For Terry Montesi, planning for the middle to worst scenario is how to stay ahead.
While retail has slowed along with the rest of the market, investor appetite for the asset class has started to pick up, said Montesi, who is founder and CEO of Trademark Property Co.
“The capital markets have been nearly frozen,”he said. “I expect them to be slowly thawing.”
Trademark works nationally and has three ongoing projects in Fort Worth. Recently the firm acquired Lincoln Square in Arlington, which totals more than 472,000 square feet of retail space, in addition to a power center that tops 107,000 square feet, spanning across more than 45 acres a few blocks to the northwest of Arlington’s Entertainment District.
According to an Arlington staff report, Trademark’s vision for Lincoln Square is a vibrant, high-quality mixed-use environment that includes a mix of office, multifamily and upgraded retail.
New speculative retail supply has been limited since around 2008, Montesi said, and the construction pipeline going forward is likely to be limited. That means well-maintained and well-located retail is in a good position to see leasing activity and positive rent growth.
Within Trademark’s portfolio, properties are filling up and the firm has started to move out weaker performing tenants and replacing them with tenants that have higher sales productivity. Often, these new tenants are paying 15% to 20% higher rent.
Demand hasn’t slowed significantly yet, but Montesi said he believes that could wane this year. A drop in demand could come from both consumers and retailers on the leasing side.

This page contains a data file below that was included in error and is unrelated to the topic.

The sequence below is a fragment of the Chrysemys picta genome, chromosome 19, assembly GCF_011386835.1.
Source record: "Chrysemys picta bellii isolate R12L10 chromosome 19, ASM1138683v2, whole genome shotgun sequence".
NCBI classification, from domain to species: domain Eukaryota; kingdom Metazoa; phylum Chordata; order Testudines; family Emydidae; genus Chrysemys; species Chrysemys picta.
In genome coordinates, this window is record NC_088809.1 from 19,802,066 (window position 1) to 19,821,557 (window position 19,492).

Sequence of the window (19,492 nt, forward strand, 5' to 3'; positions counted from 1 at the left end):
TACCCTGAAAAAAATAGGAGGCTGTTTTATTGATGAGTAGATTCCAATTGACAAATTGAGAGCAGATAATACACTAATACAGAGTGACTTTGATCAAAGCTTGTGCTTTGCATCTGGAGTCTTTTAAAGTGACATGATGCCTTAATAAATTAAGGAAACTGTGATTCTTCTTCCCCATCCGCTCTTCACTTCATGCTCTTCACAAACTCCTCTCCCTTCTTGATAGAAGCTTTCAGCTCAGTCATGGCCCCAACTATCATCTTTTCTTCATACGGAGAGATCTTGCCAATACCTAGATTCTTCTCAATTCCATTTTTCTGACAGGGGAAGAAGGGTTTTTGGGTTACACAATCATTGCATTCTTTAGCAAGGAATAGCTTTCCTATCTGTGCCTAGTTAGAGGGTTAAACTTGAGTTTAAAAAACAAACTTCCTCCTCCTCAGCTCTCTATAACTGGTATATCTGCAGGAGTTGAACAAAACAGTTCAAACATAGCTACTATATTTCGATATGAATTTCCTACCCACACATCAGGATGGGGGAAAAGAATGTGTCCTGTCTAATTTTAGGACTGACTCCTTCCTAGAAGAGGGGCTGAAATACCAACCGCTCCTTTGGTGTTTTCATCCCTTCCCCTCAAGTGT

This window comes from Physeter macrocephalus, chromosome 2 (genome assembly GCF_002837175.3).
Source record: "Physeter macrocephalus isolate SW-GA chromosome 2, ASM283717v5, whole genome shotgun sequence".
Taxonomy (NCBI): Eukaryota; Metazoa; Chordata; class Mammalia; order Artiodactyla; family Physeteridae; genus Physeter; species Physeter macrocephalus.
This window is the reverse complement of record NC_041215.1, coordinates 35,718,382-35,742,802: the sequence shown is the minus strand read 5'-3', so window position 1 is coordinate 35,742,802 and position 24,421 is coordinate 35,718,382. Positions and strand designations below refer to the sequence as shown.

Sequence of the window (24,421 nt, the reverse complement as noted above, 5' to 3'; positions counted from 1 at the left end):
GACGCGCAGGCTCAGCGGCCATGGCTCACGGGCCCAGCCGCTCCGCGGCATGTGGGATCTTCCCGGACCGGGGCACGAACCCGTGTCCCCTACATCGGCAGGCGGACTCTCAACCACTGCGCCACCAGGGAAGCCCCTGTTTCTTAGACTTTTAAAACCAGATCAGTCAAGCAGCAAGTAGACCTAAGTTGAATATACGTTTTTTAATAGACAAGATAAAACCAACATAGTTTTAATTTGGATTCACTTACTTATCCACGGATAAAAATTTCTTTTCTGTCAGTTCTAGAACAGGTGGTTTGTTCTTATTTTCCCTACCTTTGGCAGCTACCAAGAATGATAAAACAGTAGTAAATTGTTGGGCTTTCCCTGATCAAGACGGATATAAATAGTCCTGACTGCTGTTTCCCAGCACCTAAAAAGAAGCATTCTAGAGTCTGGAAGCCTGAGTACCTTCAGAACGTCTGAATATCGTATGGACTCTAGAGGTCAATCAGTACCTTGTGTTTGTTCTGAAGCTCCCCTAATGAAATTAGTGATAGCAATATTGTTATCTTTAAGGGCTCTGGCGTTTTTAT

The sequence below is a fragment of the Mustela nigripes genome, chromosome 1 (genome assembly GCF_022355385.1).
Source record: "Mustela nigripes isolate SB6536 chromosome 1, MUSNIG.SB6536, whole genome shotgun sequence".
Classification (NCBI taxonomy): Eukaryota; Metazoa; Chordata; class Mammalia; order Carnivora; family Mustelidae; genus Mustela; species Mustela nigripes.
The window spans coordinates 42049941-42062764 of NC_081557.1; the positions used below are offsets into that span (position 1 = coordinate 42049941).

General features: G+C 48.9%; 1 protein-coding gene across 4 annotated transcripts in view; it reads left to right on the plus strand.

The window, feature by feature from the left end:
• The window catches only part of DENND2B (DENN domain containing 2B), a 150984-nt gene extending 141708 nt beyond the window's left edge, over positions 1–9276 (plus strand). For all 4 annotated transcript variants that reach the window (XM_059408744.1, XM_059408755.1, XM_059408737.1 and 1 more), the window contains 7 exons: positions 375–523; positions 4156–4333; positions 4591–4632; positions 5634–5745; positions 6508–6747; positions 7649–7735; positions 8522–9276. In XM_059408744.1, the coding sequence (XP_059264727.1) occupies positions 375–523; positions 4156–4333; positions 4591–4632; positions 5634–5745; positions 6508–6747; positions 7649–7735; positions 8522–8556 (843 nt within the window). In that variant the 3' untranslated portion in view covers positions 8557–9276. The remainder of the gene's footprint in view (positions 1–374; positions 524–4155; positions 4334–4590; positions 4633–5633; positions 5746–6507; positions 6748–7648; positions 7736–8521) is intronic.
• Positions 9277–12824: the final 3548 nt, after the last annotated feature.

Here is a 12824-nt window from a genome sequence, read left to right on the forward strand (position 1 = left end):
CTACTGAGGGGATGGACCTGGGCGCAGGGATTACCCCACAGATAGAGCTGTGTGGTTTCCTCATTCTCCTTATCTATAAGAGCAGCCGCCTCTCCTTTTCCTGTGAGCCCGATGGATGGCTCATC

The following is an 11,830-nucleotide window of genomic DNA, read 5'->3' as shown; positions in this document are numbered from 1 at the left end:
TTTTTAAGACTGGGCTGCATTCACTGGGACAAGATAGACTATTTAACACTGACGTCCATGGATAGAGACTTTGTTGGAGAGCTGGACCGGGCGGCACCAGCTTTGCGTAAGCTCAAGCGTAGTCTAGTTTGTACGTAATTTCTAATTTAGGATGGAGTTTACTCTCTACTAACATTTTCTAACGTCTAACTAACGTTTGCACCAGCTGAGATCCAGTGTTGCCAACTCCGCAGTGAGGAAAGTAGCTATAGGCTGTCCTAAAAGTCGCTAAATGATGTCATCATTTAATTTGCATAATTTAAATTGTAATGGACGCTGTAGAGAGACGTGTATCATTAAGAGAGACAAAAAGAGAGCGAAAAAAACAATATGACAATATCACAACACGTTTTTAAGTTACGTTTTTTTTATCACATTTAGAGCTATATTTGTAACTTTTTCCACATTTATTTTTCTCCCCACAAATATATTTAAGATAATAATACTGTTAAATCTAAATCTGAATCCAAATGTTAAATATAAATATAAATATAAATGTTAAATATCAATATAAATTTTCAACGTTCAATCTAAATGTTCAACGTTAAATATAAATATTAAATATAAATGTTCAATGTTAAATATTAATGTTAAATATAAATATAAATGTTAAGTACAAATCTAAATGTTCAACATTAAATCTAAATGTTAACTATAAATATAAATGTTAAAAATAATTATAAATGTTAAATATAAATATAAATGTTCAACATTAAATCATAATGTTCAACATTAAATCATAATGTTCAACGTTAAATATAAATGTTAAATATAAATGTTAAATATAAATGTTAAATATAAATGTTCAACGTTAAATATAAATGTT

“I don’t know how bad the recession might be and how much that’s going to impact the consumer,” he said. “I think it’s going to be sort of light to light-moderate, but I’m planning for moderate.” Montesi spoke with the Dallas Business Journal about his retail outlook for the Fort Worth market and North Texas as a whole.
What are the trends you’re paying the closest attention to right now?
The growth rate of e-commerce has really started to flatten. It was a steep curve, and it has started to flatten. That’s good news for brick and mortar.
What’s the sentiment you’re hearing from investors and lenders?
The investment community has really changed their tune on retail. They think that brick-and-mortar retail is not going to go away because of e-commerce. They also have more confidence in the cash flows and the stability of the cash flows going forward, so money is moving back into retail.
Activity is fairly slow right now. Are you anticipating it to pick up any time soon?
I don’t have a crystal ball. I think that activity will be somewhat slow and somewhat limited. Folks will be somewhat cautious, at least for the first quarter or two. Then it’s all going to depend on interest rates. Have they peaked, has inflation peaked and is there enough belief that they have that capital will start flowing significantly?
We’ve got deals we’re financing and raising equity for, and we’ll get at least some of them done in the first quarter. But macro, there will be a lot less capital flowing in the first quarter.
What’s the sentiment you’re hearing among retailers?
From talking to retailers and talking to analysts that talk to retailers, there’s no question that there’s a few of them that have started to put things on hold. I can think of three we were working on deals with who put everything on hold in November and December until January or February.
You are hearing some people slow down or put things on hold until they know more. Knowing more means having a little more certainty about inflation and interest rates, and whether there’s going to be a recession.
I’d say it’s guarded, cautious, but still somewhat cautiously optimistic.
This interview has been edited for clarity and brevity.Continue Reading